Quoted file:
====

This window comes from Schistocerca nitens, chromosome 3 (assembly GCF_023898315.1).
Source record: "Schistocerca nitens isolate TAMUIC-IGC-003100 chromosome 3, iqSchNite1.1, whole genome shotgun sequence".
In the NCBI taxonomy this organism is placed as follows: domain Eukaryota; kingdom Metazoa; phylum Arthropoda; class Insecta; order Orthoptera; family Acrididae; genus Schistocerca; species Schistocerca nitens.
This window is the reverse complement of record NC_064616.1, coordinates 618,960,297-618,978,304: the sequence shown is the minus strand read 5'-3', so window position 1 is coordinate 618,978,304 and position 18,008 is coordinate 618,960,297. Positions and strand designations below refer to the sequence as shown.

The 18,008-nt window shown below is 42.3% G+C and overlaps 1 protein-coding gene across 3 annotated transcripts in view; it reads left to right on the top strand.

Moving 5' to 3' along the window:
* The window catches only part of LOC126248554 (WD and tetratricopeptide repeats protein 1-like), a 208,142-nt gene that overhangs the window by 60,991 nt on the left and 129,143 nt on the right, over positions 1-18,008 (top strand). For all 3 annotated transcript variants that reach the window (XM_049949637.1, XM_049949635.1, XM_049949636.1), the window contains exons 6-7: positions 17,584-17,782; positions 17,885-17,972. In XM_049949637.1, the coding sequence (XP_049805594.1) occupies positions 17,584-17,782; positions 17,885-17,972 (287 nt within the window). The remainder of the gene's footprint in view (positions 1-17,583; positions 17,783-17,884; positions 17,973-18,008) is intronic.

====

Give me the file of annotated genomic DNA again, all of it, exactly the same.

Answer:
This window comes from Schistocerca nitens, chromosome 3 (assembly GCF_023898315.1).
Source record: "Schistocerca nitens isolate TAMUIC-IGC-003100 chromosome 3, iqSchNite1.1, whole genome shotgun sequence".
In the NCBI taxonomy this organism is placed as follows: domain Eukaryota; kingdom Metazoa; phylum Arthropoda; class Insecta; order Orthoptera; family Acrididae; genus Schistocerca; species Schistocerca nitens.
This window is the reverse complement of record NC_064616.1, coordinates 618,960,297-618,978,304: the sequence shown is the minus strand read 5'-3', so window position 1 is coordinate 618,978,304 and position 18,008 is coordinate 618,960,297. Positions and strand designations below refer to the sequence as shown.

The 18,008-nt window shown below is 42.3% G+C and overlaps 1 protein-coding gene across 3 annotated transcripts in view; it reads left to right on the top strand.

Moving 5' to 3' along the window:
* The window catches only part of LOC126248554 (WD and tetratricopeptide repeats protein 1-like), a 208,142-nt gene that overhangs the window by 60,991 nt on the left and 129,143 nt on the right, over positions 1-18,008 (top strand). For all 3 annotated transcript variants that reach the window (XM_049949637.1, XM_049949635.1, XM_049949636.1), the window contains exons 6-7: positions 17,584-17,782; positions 17,885-17,972. In XM_049949637.1, the coding sequence (XP_049805594.1) occupies positions 17,584-17,782; positions 17,885-17,972 (287 nt within the window). The remainder of the gene's footprint in view (positions 1-17,583; positions 17,783-17,884; positions 17,973-18,008) is intronic.